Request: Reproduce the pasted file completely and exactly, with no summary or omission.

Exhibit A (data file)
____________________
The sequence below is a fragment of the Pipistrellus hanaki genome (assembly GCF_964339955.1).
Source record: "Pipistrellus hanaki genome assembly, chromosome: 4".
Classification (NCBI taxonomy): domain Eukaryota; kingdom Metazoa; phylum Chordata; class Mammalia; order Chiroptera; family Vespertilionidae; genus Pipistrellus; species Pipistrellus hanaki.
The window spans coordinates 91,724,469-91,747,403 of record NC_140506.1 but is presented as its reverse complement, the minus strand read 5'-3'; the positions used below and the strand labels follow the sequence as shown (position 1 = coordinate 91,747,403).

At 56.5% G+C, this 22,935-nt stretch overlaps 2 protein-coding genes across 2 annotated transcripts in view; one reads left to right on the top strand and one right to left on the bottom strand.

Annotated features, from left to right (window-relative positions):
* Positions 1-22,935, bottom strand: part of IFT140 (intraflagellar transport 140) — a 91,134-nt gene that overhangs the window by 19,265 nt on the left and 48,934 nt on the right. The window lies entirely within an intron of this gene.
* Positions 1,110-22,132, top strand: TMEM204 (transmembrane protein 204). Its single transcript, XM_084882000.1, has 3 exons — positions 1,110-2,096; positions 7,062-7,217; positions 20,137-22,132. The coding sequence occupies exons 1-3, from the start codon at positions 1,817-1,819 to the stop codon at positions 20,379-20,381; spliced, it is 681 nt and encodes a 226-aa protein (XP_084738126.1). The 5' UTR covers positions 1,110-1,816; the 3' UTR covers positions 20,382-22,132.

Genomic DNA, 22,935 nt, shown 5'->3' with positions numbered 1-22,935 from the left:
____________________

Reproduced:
The sequence below is a fragment of the Pipistrellus hanaki genome (assembly GCF_964339955.1).
Source record: "Pipistrellus hanaki genome assembly, chromosome: 4".
Classification (NCBI taxonomy): domain Eukaryota; kingdom Metazoa; phylum Chordata; class Mammalia; order Chiroptera; family Vespertilionidae; genus Pipistrellus; species Pipistrellus hanaki.
The window spans coordinates 91,724,469-91,747,403 of record NC_140506.1 but is presented as its reverse complement, the minus strand read 5'-3'; the positions used below and the strand labels follow the sequence as shown (position 1 = coordinate 91,747,403).

At 56.5% G+C, this 22,935-nt stretch overlaps 2 protein-coding genes across 2 annotated transcripts in view; one reads left to right on the top strand and one right to left on the bottom strand.

Annotated features, from left to right (window-relative positions):
* Positions 1-22,935, bottom strand: part of IFT140 (intraflagellar transport 140) — a 91,134-nt gene that overhangs the window by 19,265 nt on the left and 48,934 nt on the right. The window lies entirely within an intron of this gene.
* Positions 1,110-22,132, top strand: TMEM204 (transmembrane protein 204). Its single transcript, XM_084882000.1, has 3 exons — positions 1,110-2,096; positions 7,062-7,217; positions 20,137-22,132. The coding sequence occupies exons 1-3, from the start codon at positions 1,817-1,819 to the stop codon at positions 20,379-20,381; spliced, it is 681 nt and encodes a 226-aa protein (XP_084738126.1). The 5' UTR covers positions 1,110-1,816; the 3' UTR covers positions 20,382-22,132.

Genomic DNA, 22,935 nt, shown 5'->3' with positions numbered 1-22,935 from the left: